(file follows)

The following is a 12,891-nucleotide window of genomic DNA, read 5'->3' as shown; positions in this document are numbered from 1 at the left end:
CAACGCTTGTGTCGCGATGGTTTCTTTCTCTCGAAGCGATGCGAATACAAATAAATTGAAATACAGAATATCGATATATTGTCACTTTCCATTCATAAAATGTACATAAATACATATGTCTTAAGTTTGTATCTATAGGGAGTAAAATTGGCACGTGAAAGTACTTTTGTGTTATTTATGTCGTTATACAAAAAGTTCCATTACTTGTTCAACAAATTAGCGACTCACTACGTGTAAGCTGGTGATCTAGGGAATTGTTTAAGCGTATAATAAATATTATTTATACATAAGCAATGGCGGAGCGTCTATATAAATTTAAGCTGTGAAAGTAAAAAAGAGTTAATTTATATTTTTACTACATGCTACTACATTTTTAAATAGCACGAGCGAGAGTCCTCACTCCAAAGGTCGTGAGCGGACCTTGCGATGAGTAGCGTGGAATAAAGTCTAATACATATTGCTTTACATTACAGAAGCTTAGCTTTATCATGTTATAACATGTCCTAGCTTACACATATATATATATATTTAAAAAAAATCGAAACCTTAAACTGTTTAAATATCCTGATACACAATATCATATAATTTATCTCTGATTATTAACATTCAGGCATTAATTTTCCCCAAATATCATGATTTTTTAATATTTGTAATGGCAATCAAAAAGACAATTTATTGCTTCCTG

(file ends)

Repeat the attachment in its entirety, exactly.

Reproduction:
The following is a 12,891-nucleotide window of genomic DNA, read 5'->3' as shown; positions in this document are numbered from 1 at the left end:
CAACGCTTGTGTCGCGATGGTTTCTTTCTCTCGAAGCGATGCGAATACAAATAAATTGAAATACAGAATATCGATATATTGTCACTTTCCATTCATAAAATGTACATAAATACATATGTCTTAAGTTTGTATCTATAGGGAGTAAAATTGGCACGTGAAAGTACTTTTGTGTTATTTATGTCGTTATACAAAAAGTTCCATTACTTGTTCAACAAATTAGCGACTCACTACGTGTAAGCTGGTGATCTAGGGAATTGTTTAAGCGTATAATAAATATTATTTATACATAAGCAATGGCGGAGCGTCTATATAAATTTAAGCTGTGAAAGTAAAAAAGAGTTAATTTATATTTTTACTACATGCTACTACATTTTTAAATAGCACGAGCGAGAGTCCTCACTCCAAAGGTCGTGAGCGGACCTTGCGATGAGTAGCGTGGAATAAAGTCTAATACATATTGCTTTACATTACAGAAGCTTAGCTTTATCATGTTATAACATGTCCTAGCTTACACATATATATATATATTTAAAAAAAATCGAAACCTTAAACTGTTTAAATATCCTGATACACAATATCATATAATTTATCTCTGATTATTAACATTCAGGCATTAATTTTCCCCAAATATCATGATTTTTTAATATTTGTAATGGCAATCAAAAAGACAATTTATTGCTTCCTG